Health professionals tend to a patient in a hospital bed

Emergency measures set to allow hospitals to discharge patients early

Emergency measures are expected to be utilised by health chiefs in the coming weeks to begin discharging early thousands of hospital patients, for who it is deemed safe enough to do so, to either their own homes, or in some circumstances hotels which have been commissioned out by the health service.

By discharging patients early, where appropriate, it will help under pressure hospitals around England free up both bed capacity and, crucially, the necessary staff to manage them for Covid-19 patients requiring urgent care.

The Guardian reported seeing documents which suggested hospital chiefs in England would soon look to begin discharging patients early on a previously unseen scale, as part of an emergency measure to create “extra emergency contingency capacity” and prevent parts of the NHS from being overwhelmed.

There is also understood to potentially be a view to working with care homes to discharge some patients into their care, as well.

In London, some NHS trusts have also began working with local hotel groups to see the latter accept Covid-positive patients who are homeless.

Under NHS regulations, a person cannot be discharged from hospital without a suitable place to go - be that their own home, into the care of family or carers or into another, alternative care environment. This can lead to some patients being difficult to discharge safely and further restrict usable hospital capacity.

Across the country a number of hospitals and NHS trusts have seen significant increases in the number of Covid-19 patients needing urgent treatment being admitted, straining capacity and leading to the cancellation of many elective and non-urgent surgeries and treatments to help minimise their inpatient numbers.

Chris Hopson, Chief Executive of NHS Providers said: "Pressures on the NHS have reached a point where we need to urgently identify additional capacity – beyond hospitals and NHS community service beds - to ensure newly arriving patients get the care they need.

"We know that in some places acute hospitals, and NHS community services are now reaching full capacity, including surge capacity.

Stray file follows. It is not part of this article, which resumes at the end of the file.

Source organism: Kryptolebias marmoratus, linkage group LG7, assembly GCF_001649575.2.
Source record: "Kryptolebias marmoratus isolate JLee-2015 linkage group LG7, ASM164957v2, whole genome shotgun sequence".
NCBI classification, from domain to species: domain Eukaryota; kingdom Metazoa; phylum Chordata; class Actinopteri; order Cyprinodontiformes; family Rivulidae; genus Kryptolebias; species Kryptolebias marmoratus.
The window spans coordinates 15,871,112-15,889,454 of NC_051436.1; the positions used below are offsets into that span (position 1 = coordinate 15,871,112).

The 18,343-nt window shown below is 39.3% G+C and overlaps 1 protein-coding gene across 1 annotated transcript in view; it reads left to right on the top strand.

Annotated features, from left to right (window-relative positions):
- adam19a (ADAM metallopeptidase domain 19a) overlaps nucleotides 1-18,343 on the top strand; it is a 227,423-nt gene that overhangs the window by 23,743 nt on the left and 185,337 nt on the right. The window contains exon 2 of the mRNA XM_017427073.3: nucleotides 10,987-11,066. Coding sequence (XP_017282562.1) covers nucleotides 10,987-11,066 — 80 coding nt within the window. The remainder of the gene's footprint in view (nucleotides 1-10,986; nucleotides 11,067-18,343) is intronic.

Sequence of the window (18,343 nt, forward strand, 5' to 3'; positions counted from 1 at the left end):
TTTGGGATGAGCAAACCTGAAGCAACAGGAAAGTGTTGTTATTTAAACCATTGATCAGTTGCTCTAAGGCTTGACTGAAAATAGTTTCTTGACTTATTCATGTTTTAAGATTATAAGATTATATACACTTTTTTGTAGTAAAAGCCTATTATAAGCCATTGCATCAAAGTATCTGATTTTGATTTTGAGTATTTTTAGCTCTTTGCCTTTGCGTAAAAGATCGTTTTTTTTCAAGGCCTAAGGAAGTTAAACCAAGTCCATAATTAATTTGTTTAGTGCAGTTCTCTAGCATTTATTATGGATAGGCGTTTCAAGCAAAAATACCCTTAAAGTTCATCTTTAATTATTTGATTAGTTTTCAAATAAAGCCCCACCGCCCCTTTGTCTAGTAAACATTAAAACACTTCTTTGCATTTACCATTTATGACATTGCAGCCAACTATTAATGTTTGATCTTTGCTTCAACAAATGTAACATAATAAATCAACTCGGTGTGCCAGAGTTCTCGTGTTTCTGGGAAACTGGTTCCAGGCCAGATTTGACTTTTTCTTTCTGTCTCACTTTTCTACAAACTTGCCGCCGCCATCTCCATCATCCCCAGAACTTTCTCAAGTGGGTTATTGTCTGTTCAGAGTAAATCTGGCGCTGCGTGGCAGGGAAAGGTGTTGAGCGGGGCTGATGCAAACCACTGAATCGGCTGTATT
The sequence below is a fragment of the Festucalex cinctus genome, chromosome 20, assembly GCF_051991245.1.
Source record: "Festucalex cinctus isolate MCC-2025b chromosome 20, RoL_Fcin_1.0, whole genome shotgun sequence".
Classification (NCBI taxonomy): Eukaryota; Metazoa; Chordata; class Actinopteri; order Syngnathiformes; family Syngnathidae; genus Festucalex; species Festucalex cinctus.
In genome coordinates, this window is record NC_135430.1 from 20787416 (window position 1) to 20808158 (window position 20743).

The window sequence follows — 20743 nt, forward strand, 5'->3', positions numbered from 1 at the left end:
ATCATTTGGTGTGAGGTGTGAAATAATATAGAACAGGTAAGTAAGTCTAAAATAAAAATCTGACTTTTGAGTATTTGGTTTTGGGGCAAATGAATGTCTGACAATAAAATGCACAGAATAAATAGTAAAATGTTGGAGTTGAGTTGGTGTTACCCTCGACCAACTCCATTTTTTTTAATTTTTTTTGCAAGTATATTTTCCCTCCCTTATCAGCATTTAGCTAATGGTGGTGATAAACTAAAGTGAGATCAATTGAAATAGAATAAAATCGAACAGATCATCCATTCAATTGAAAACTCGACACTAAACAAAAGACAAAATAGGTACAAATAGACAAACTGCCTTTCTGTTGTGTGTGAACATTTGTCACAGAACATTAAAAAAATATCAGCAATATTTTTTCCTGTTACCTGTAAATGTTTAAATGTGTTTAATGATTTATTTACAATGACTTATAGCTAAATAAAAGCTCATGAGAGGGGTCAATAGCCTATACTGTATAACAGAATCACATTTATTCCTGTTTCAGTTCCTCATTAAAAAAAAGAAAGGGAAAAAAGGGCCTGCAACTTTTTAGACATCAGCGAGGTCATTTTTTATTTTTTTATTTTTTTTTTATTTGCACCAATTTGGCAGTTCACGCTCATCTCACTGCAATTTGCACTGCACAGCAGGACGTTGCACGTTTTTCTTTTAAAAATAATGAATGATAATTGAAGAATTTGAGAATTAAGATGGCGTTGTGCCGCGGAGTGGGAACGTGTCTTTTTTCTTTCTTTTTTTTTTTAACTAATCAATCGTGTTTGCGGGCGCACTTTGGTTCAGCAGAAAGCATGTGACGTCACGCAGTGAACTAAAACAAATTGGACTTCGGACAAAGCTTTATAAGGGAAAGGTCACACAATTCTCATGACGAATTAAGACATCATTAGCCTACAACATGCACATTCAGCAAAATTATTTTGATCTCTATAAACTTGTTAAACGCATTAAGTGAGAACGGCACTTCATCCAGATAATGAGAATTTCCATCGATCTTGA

"We need more beds, and with the right NHS clinical support and government financial support, there is a potential opportunity to use care and nursing homes and extra social care at home for that additional bed capacity.

"There is, of course, no question of using this capacity for patients who could introduce Covid-19 infection risk into care homes or for patients requiring complex or specialist hospital care.

"But we understand from trust leaders that, in some areas, there is extra available capacity in the care sector that could be accessed if the NHS, local and national government and the care sector acted at pace as though we are in an emergency situation. This is where trust leaders in London, the South East and the East of England now feel they are. But they recognise the NHS, clinically, and the government, financially, need to support the care sector.

"The government needs to provide extra financial incentives and support for the care sector to open up any spare capacity they have on the basis that this is now becoming an emergency. This could also mean additional funding for domiciliary care which social care colleagues tell us is key. The NHS needs to consistently provide clinical and therapy support where needed, for example by treating any beds with higher acuity discharged hospital patients as extended community beds.

"This will require rapid, effective, working at local level, supported nationally, but unless we act in the next few days, we will have missed what many trust leaders feel is a vital opportunity to maximise outcomes for the greatest number of people."

National Health Executive, Jan/Feb, Cover

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